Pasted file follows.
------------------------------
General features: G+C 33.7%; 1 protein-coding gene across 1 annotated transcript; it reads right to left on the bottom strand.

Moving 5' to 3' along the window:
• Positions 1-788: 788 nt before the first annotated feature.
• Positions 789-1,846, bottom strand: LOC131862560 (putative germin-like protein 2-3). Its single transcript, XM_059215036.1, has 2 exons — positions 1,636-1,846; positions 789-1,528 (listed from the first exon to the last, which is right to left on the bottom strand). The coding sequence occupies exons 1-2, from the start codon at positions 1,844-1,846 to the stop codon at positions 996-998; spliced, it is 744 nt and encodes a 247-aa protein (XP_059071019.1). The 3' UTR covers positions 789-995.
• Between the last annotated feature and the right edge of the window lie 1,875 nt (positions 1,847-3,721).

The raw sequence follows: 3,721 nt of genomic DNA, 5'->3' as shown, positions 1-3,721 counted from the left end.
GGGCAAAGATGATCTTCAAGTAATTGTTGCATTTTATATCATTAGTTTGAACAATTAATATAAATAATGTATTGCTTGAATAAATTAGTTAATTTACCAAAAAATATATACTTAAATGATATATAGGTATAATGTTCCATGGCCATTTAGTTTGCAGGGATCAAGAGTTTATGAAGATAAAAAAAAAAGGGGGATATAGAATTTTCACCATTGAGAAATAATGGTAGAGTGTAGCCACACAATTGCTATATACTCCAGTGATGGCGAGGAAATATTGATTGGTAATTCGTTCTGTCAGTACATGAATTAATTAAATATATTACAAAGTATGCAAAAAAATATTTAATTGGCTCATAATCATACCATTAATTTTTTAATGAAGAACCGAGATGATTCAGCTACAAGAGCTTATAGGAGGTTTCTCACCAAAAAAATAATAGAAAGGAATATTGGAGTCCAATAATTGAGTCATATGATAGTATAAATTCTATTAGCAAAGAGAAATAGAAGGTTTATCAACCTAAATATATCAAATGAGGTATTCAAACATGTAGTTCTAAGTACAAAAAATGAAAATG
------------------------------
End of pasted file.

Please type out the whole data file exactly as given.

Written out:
General features: G+C 33.7%; 1 protein-coding gene across 1 annotated transcript; it reads right to left on the bottom strand.

Moving 5' to 3' along the window:
• Positions 1-788: 788 nt before the first annotated feature.
• Positions 789-1,846, bottom strand: LOC131862560 (putative germin-like protein 2-3). Its single transcript, XM_059215036.1, has 2 exons — positions 1,636-1,846; positions 789-1,528 (listed from the first exon to the last, which is right to left on the bottom strand). The coding sequence occupies exons 1-2, from the start codon at positions 1,844-1,846 to the stop codon at positions 996-998; spliced, it is 744 nt and encodes a 247-aa protein (XP_059071019.1). The 3' UTR covers positions 789-995.
• Between the last annotated feature and the right edge of the window lie 1,875 nt (positions 1,847-3,721).

The raw sequence follows: 3,721 nt of genomic DNA, 5'->3' as shown, positions 1-3,721 counted from the left end.
GGGCAAAGATGATCTTCAAGTAATTGTTGCATTTTATATCATTAGTTTGAACAATTAATATAAATAATGTATTGCTTGAATAAATTAGTTAATTTACCAAAAAATATATACTTAAATGATATATAGGTATAATGTTCCATGGCCATTTAGTTTGCAGGGATCAAGAGTTTATGAAGATAAAAAAAAAAGGGGGATATAGAATTTTCACCATTGAGAAATAATGGTAGAGTGTAGCCACACAATTGCTATATACTCCAGTGATGGCGAGGAAATATTGATTGGTAATTCGTTCTGTCAGTACATGAATTAATTAAATATATTACAAAGTATGCAAAAAAATATTTAATTGGCTCATAATCATACCATTAATTTTTTAATGAAGAACCGAGATGATTCAGCTACAAGAGCTTATAGGAGGTTTCTCACCAAAAAAATAATAGAAAGGAATATTGGAGTCCAATAATTGAGTCATATGATAGTATAAATTCTATTAGCAAAGAGAAATAGAAGGTTTATCAACCTAAATATATCAAATGAGGTATTCAAACATGTAGTTCTAAGTACAAAAAATGAAAATG